World's Oldest Spider Dies in Australia at the Age of 43—From a Wasp Sting
A tarantula that was believed to be the world's oldest spider has died at age 43. This is quite the advanced age for arachnids, which typically live five to 20 years, according to the Agence France-Presse.
Called Number 16 by the scientists who were studying her, the female trapdoor tarantula died of a wasp sting in the Australian outback.
She outlived the previous eight-legged record-holder—a tarantula in Mexico—by 15 years, according to research published in the Pacific Conservation Biology journal. Tarantulas tend to live their entire lives in the same burrow hole, making them easy to track.
By marking the burrow where Number 16 lived, scientists have been monitoring her movements in the wild ever since she was first found in the Central Wheatbelt region of Western Australia in 1974. The study has shed light on the behavior of tarantulas, as well as their habits and habitats. It's also helping researchers better understand how factors like climate change and deforestation may impact the species.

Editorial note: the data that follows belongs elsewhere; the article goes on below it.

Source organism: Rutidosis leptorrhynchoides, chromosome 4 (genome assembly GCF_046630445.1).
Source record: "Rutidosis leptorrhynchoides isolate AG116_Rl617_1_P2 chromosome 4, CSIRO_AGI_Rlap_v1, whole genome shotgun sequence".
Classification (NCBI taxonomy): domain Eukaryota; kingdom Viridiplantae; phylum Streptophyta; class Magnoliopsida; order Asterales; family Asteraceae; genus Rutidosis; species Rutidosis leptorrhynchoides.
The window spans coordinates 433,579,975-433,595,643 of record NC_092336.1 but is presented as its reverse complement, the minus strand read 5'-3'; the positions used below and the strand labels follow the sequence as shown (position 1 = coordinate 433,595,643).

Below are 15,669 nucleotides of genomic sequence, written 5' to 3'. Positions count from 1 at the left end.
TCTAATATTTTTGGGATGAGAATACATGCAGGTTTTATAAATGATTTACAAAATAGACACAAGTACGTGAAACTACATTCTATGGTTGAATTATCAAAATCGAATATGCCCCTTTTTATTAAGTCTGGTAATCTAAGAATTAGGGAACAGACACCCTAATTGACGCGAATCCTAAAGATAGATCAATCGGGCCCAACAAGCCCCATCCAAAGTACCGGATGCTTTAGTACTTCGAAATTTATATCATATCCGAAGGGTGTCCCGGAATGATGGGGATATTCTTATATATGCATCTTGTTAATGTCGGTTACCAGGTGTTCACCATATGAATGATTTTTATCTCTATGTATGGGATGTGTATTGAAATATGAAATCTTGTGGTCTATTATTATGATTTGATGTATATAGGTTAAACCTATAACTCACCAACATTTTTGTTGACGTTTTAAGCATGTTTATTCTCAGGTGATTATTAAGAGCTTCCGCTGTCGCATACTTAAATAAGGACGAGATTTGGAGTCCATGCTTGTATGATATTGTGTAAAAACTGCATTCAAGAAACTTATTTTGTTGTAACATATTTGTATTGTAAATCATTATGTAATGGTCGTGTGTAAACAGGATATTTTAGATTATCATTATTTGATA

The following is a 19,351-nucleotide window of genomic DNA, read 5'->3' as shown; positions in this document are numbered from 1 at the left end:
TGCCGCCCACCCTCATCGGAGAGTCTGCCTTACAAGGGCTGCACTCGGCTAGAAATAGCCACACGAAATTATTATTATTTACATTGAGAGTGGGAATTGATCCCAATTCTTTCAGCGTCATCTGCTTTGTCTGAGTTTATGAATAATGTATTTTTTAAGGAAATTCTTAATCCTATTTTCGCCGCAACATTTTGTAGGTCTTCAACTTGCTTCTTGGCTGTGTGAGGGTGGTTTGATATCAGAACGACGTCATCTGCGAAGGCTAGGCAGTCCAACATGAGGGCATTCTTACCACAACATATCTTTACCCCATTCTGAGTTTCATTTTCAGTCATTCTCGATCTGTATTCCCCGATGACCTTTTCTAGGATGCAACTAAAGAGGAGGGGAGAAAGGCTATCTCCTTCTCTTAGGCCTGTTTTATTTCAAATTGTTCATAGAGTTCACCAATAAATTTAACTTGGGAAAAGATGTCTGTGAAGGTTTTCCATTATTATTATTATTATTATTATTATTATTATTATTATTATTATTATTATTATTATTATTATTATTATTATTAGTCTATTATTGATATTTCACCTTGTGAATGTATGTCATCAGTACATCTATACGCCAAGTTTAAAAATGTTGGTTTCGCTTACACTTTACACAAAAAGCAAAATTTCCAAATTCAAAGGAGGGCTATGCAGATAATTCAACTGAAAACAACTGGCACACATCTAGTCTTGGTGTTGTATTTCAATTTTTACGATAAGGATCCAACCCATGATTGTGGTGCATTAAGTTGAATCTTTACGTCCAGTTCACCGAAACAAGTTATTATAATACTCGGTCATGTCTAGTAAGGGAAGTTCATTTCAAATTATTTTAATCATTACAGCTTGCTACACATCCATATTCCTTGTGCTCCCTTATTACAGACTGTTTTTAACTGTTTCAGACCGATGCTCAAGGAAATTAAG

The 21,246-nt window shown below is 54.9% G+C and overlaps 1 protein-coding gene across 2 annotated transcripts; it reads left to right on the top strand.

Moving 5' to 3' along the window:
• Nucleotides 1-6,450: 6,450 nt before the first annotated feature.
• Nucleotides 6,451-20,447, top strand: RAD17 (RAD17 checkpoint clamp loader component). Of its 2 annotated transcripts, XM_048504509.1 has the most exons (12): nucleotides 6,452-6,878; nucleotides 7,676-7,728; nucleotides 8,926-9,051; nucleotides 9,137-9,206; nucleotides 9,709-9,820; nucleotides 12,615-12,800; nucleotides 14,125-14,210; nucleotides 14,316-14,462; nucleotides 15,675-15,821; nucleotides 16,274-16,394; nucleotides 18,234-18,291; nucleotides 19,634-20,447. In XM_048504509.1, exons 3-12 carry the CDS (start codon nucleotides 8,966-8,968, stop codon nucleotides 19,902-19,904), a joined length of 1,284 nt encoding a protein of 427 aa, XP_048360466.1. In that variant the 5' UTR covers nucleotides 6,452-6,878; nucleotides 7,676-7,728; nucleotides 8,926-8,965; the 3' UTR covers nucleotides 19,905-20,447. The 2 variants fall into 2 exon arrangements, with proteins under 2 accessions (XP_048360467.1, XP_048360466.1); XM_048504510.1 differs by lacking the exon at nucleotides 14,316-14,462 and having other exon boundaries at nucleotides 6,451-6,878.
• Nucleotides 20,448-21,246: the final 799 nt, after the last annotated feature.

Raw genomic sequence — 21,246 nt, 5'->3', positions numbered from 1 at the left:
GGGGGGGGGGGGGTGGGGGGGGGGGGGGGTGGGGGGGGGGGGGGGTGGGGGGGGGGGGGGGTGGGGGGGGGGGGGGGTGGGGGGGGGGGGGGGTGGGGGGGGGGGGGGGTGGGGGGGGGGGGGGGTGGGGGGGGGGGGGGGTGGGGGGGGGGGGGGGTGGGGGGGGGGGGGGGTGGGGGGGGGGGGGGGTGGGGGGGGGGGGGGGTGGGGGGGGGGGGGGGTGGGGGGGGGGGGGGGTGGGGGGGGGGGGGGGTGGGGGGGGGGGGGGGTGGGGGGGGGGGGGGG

Scientists were able to determine "that the extensive life span of the trapdoor spider is due to their life-history traits, including how they live in uncleared, native bushland, their sedentary nature, and low metabolisms," lead researcher Leanda Mason, of Curtin University, said in a statement.
Mason told The Telegraph that researchers were "really miserable" about Number 16's death. They had hoped she would make it a few more years to her 50th birthday.
More than 850 species of tarantula exist in the wild, and they're native to tropical areas and deserts throughout South America, Australia, Southern Asia, and Africa. Female tarantulas can live up to 30 years, but the lifespan of males is significantly shorter, according to the National Wildlife Federation.